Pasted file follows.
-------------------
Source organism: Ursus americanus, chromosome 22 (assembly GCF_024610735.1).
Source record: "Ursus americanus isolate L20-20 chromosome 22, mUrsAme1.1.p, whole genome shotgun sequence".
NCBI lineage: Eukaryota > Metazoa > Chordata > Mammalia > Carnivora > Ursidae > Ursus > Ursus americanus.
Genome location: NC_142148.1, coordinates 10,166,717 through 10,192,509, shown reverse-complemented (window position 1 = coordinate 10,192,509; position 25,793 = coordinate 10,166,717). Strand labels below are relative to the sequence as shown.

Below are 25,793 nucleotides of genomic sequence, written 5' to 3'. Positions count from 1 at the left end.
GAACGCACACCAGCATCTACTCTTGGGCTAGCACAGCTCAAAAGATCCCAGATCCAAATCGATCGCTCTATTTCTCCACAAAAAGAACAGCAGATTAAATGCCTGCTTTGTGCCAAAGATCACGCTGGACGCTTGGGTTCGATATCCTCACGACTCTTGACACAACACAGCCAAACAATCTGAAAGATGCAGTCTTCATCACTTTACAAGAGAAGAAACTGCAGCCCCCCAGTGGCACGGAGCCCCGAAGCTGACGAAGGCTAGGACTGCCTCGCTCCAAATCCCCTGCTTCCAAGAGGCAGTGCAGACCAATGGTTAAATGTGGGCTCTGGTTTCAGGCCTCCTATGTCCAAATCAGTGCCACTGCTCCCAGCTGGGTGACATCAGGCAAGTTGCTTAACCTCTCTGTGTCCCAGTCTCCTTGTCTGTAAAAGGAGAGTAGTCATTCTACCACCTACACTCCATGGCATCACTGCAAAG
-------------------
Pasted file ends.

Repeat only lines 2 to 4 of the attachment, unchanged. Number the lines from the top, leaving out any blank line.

Source record: "Ursus americanus isolate L20-20 chromosome 22, mUrsAme1.1.p, whole genome shotgun sequence".
NCBI lineage: Eukaryota > Metazoa > Chordata > Mammalia > Carnivora > Ursidae > Ursus > Ursus americanus.
Genome location: NC_142148.1, coordinates 10,166,717 through 10,192,509, shown reverse-complemented (window position 1 = coordinate 10,192,509; position 25,793 = coordinate 10,166,717). Strand labels below are relative to the sequence as shown.